The down-side of all this advice is that some of the practical tips don't transfer across the Pacific or across generations. If she were ever to produce a second edition, I would highly recommended putting the first four chapters at the end, or as an appendix. As it is, it begins a little like a handbook for housewives and I almost didn't keep reading.
At some points I agree with her whole-heartedly;
The introductory phrase "This is the pastor's wife," used to make me cringe. That's because at one point I had allowed the role to envelope me. I, the "real" me, had somehow gotten lost in that description. As a result, I learned that I needed to redefine myself in terms of whom I am - a child of God. I needed to remember, first, last and always, who I am in Christ. An time I find that I have gotten lost along the way, I always go back to this: "Jesus Christ and him crucified." As I mediate on that phrase, I find that I am drawn back to the foundation, because my core reality and my spiritual foundation is Christ himself. I remember that the most important thing I can do for my soul's sake is to make time to bask in His presence- time spent with Jesus, the One who died for me. As I rest there, on the bosom of the resurrected Jesus, He restores my soul.And I really like the way she structures the chapter "ways that work" around scripture; Deuteronomy 10:12-13 (note the imperatives: Fear, Walk, Love, Serve, Keep) and Luke 10:38-42 (spending time with Jesus).
At other points, I don't agree. And the two are often so mixed up I can't work out why I don't like it. For instance;
I've found it's up to me to created the boundaries I need, and [my husband] sets his own boundaries as well. No one can or will do this for us; we need to learn to say no. I've learned I have a God-given right to privacy. I have a right to space. I have a right to time. I have a right to my own calling and ministry. I have realized it is not loving to allow someone to take advantage of me or to overstep their bounds into my space. When I model that I have genuine needs, and a legitimate God-given right to them, I am modeling behavior for others who have gotten themselves into the same unhealthy mode that I did in the past. I want to be the one who models how to say "no" firmly and lovingly.At another point she quotes from an article about Orthodox clergy wives about the wife's primary responsibility being to care for her husbands' well-being, and then goes on,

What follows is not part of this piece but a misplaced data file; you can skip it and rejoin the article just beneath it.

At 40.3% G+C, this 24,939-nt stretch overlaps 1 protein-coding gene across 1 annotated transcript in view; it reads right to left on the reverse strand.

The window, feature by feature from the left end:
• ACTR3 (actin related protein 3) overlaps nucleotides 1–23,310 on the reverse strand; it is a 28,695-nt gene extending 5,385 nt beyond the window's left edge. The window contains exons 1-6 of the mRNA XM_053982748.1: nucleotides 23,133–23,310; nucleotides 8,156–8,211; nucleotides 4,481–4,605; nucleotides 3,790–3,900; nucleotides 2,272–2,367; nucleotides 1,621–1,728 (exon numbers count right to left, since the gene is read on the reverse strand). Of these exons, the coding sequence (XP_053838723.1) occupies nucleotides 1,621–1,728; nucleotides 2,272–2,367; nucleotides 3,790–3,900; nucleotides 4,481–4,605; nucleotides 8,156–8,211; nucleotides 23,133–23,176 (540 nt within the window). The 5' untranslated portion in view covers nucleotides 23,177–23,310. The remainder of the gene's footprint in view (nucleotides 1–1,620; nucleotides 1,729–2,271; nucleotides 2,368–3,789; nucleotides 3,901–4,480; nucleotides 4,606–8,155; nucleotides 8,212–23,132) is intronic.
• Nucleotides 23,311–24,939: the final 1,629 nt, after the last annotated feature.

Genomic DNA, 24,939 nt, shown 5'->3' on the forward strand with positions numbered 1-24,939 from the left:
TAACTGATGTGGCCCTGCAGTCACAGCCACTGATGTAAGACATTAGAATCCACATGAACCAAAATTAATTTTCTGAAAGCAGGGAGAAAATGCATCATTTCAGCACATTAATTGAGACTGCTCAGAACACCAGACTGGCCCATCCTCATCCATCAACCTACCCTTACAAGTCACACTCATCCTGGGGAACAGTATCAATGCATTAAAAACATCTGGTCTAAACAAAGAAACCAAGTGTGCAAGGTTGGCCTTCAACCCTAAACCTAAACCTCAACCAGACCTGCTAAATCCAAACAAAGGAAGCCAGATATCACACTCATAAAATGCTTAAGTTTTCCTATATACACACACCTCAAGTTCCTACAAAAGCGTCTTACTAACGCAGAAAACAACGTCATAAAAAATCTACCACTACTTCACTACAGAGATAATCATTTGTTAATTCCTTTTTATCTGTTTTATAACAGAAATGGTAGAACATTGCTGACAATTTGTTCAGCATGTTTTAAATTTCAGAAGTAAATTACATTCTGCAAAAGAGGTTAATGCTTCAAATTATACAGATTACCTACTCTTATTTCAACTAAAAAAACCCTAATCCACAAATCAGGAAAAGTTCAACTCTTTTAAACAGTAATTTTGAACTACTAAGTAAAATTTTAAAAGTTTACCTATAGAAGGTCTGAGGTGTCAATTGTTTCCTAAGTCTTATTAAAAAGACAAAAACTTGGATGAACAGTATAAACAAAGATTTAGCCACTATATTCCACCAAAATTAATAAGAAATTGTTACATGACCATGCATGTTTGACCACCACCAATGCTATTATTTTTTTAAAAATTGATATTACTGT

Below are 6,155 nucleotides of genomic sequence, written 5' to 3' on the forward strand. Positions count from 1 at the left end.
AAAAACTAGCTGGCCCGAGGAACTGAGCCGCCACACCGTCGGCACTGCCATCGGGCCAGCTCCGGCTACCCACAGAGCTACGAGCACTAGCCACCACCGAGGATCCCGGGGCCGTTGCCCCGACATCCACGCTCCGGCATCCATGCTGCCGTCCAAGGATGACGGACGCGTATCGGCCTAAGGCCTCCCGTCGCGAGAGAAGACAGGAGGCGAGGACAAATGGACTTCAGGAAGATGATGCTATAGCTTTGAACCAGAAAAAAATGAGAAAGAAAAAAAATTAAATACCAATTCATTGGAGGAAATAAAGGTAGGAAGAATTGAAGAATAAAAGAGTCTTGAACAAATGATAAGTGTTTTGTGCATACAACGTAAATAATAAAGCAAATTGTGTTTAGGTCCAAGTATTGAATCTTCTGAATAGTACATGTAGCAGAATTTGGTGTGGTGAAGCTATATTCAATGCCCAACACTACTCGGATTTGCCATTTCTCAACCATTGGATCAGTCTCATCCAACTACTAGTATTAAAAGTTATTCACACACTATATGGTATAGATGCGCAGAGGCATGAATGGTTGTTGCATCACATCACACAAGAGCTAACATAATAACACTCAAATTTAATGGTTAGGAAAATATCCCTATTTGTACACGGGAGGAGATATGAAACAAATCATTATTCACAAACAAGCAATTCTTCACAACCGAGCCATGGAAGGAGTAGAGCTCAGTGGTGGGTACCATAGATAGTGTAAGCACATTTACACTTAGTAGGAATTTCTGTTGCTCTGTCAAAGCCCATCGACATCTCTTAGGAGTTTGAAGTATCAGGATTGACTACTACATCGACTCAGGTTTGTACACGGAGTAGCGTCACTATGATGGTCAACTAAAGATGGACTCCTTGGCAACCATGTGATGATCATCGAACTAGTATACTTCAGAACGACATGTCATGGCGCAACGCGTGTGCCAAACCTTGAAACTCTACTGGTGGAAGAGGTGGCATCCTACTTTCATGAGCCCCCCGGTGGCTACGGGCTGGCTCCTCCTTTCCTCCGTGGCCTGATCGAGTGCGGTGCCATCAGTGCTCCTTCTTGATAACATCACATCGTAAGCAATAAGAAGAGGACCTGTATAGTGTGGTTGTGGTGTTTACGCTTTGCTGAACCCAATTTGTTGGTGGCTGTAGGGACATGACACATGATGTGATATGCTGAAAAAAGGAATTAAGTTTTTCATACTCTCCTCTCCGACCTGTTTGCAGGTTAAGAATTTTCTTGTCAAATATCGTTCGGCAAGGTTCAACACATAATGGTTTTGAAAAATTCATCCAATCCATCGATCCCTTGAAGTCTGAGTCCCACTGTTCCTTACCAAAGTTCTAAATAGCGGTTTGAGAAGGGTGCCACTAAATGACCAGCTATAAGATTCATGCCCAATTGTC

If this is even partly so, and I truly believe it is, then how much more important it is for the clergy wife to take care of herself. If she waits to find out who is going to minister to the minister's wife, she'll have a long wait. It would be nice were it otherwise, but it's not. So there you have it: it's up to you. Take care of yourself.Ah, the language of boundaries, self-care and personal space. I loathe it but have come to understand it's necessity. Still, it feels so un-christian. I don't think I should have to say to a young wife, "Take care of yourself because no-one else will" because I think there should be a multitude of people to take care of her. Her husband, for starters, should take care of her. And her sisters in Christ (older and younger) should be looking out for her as she for them. I'd rather we say Take Care of Each Other and let's be done with the language of self-care. Maybe I'm dreaming. What do you think?
Let me also recommend that you restrict your diet of "ministry-wife" books to as often as you would eat fruit-loops. There is a certain same-ness about them and lack of theological depth that really concerns me.